The latest education report from the OECD ranks 76 countries according to the percentage of the population that lacks basic skills. The report, by Eric Hanushek of the Hoover Institution at Stanford University and Ludger Woessmann of the University of Munich, derives the ranking from the latest test scores from the 2012 Programme for International Student Assessment (PISA) for 15-year-olds and the 2011 Trends in International Mathematics and Science Study (TIMSS) for 14-year-olds. In what BBC News called the “biggest-ever education league table,” Singapore, Hong Kong, South Korea, Japan and Taiwan (again) top the charts. Coming in at number six, Finland is the top-ranking non-Asian country. Our latest scan of education news around the world finds many media reports highlighting the relative ranking of particular countries, but a number mention as well the report’s claims of a connection between improving performance on the tests and economic growth. At the same time, it is worth noting that not everyone agrees there is a straightforward relationship between performance on tests like PISA and TIMMS and economic outcomes. James Heckman and colleagues Tim Kautz, Ron Diris, Bas ter Weel, Lex Borghans, in particular, have emphasized that current tests like PISA and TIMMS “do not adequately capture non-cognitive skills, personality traits, goals, character, motivations, and preferences that are valued in the labour market, in school, and in many other domains.” As they explain in Fostering and measuring skills: Improving cognitive and non-cognitive skills to promote lifetime success and Hard evidence on soft skills, for many outcomes, the predictive power of non-cognitive skills rivals or exceeds that of cognitive skills.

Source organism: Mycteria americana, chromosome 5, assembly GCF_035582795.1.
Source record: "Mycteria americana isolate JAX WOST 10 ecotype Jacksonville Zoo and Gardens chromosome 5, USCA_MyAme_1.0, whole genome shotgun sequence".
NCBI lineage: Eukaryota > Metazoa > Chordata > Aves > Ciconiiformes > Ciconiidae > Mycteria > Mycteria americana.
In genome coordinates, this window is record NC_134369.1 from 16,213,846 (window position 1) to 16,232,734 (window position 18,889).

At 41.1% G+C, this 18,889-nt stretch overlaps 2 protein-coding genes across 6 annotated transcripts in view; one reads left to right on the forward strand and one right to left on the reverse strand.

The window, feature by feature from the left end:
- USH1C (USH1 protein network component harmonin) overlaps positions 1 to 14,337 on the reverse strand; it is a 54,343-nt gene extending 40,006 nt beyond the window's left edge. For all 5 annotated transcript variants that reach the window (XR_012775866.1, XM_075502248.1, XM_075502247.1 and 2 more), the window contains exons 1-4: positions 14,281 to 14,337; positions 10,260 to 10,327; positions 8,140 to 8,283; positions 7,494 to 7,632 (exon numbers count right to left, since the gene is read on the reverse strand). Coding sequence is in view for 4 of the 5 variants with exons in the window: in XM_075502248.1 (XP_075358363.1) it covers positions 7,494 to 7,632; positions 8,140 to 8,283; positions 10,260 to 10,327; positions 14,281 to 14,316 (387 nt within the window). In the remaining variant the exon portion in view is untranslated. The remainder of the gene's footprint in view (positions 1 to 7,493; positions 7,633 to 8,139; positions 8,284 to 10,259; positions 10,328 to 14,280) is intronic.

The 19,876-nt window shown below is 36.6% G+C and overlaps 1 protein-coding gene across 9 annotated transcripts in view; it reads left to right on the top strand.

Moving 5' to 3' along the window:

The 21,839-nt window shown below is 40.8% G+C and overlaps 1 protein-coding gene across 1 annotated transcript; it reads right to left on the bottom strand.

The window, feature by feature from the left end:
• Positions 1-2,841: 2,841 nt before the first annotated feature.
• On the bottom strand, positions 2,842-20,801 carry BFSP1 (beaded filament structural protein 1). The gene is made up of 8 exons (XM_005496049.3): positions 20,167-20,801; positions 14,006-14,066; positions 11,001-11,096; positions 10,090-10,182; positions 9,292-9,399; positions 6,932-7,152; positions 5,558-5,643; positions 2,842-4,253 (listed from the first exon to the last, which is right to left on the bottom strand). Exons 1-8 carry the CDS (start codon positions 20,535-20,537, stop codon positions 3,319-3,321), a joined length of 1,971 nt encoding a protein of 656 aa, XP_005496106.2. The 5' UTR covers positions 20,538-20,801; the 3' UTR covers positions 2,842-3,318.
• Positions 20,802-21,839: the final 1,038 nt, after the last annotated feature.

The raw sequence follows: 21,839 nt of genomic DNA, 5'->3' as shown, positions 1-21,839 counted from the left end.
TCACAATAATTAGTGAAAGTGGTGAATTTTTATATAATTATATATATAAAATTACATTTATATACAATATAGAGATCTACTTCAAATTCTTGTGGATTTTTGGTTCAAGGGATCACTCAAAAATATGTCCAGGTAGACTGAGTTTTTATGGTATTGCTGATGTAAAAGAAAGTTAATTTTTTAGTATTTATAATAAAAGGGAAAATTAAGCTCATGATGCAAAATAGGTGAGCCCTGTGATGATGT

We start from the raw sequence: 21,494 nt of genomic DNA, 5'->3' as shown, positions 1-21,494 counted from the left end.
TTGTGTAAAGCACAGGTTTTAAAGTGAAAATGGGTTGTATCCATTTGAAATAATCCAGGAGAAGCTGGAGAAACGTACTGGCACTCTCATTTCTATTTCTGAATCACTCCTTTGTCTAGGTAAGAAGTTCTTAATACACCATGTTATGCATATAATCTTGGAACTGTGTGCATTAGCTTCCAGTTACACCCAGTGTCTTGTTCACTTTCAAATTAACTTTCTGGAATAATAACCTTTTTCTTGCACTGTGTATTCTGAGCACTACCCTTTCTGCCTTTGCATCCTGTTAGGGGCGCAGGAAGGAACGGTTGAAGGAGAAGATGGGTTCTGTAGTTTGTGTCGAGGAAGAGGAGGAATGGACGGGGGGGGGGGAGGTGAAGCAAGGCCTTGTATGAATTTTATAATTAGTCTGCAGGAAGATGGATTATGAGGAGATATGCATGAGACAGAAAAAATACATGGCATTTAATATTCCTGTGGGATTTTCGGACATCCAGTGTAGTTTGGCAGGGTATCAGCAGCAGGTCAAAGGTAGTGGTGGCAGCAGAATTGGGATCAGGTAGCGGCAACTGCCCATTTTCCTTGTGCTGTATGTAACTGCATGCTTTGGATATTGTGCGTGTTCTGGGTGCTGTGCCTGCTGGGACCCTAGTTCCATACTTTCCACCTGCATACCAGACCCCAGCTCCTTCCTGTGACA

“Global school rankings: Interactive map shows standards of education across the world,” The Independent

“Asian kids race ahead on learning: OECD,” The Australian

Bottom in EU on OECD education league, again,” Cyprus Mail

“New education rankings from the OECD put Finland in sixth position worldwide—the top European country and the first non-Asian country in the list,” yle UUTISET

“Ireland ranks 15th in global league table for maths, science; GDP would be boosted by 2.3 per cent if universal basic skill levels were achieved,” Irish Times

“OECD report links school achievement and economic growth; despite oil wealth, Arab world trails far behind,” Israel Times

“When it comes to education, Singapore is a world-beater,”  The Straights Times

“Turkey ranks 41st in education on OECD report of 76 countries,” Today’s Zambian

UK below Poland and Vietnam in biggest ever international education rankings, TES Connect

“Improving Basic Education Can Boost U.S. Economy by $27 Trillion,” U.S. News & World Report

–Thomas Hatch

#EFF13: A Twitter Chat on Educational Innovation

14592653118_dde584e697_oAs I scan the Internet and Twitter for news to share with out IEN readers, I notice a growing number of twitter chats emerging on education topics. We have also attempted our own Twitter chats, such as our recent effort using #WhatsnewAERA during a symposium we conducted last month at the American Educational Researcher Association Conference (#AERA15). These conversation threads take many forms – they can be enrichment opportunities for students, networking opportunities, or virtual “coffee-klaches” on high-interest educational topics. They can also bring together the online followers of live events. Now that these threads can be collected on one platform (such as on Storify.com), or searched for by using the hashtag as a search term on Twitter, readers might find that they can access some new information and get a sense of what was discussed at these in-person events; however, reading all of the threads can be a headache. Becoming Twitter-literate might be a new skill we all need to develop, but for now I thought I’d share my own attempt to make sense of a Twitter chat that seems relevant to IEN.